The £98 million Capital Gearing Trust has recorded its first negative annual return in over three decades.
In the year to 5 April 2014 the trust lost 2.5%, the first time it has not achieved a positive absolute return since Peter Spiller became manager in 1982. Back in 2009, for instance, Capital Gearing returned 12% while the FTSE All Share index dropped 30%.
Former Cazenove partner Spiller (pictured) expressed ‘great sadness’ at not delivering a positive return over the past year.
Spiller compared the market environment with that of 1998 and 2006, years when he recalled ‘lacklustre performance against the backdrop of a strong equity market’.
However, he observed that the situation was distinct today insofar as bonds are as highly valued as equities.
‘Asset allocators are faced with the unedifying choice of defensive assets that offer a small but guaranteed real loss, or risk assets that offer a modest real return and the risk of considerable permanent capital loss,’ Spiller stated.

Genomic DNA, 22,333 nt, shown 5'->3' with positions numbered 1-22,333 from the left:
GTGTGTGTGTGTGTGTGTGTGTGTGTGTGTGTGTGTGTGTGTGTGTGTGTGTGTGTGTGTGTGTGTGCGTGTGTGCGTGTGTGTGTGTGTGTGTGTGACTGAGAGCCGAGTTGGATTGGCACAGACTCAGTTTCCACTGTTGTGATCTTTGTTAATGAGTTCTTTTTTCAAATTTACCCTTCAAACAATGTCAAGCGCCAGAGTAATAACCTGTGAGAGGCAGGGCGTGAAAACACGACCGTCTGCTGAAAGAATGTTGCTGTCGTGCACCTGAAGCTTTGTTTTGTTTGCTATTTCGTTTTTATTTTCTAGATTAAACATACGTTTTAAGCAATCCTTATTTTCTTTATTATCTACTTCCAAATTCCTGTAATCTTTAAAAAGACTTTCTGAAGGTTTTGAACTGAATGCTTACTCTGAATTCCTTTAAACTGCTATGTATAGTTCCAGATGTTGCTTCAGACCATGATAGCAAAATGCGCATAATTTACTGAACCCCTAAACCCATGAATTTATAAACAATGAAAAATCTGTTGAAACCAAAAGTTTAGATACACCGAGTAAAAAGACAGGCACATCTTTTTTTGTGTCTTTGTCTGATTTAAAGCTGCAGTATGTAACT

Spiller has reacted by reducing his portfolio’s exposure to index-linked bonds from 43.9% a year ago to 33% now.
‘In time the proceeds from these sales are likely to be reinvested back into the index-linked market,’ said Spiller.
‘However whilst there is elevated volatility around the end of quantitative easing, we are managing the bond duration shorter and holding higher levels of cash than normal.’
The cash allocation has jumped from 3.1% to 9.8%, while the equity weighting – expressed through other funds – has risen from 27.4% to 28.9%.
Ewan Lovett-Turner, an analyst at Numis, backed Capital Gearing despite its short-term weakness.
‘Despite not delivering a positive return in the 2014 financial year, Capital Gearing Trust has an outstanding long term track record of delivering positive returns for investors in all market environments,’ he argued.
Numis estimated that the trust has generated an annualised net asset value total return of 16.2% since 1982, compared with 11.6% from the FTSE All Share – with particular outperformance coming through market crashes.
‘We believe that Capital Gearing Trust is an attractive long-term vehicle for cautious investors,’ Lovett-Turner concluded.
He also noted that it was no longer trading on ‘an excess premium’, having contracted from 17% to 2.5%.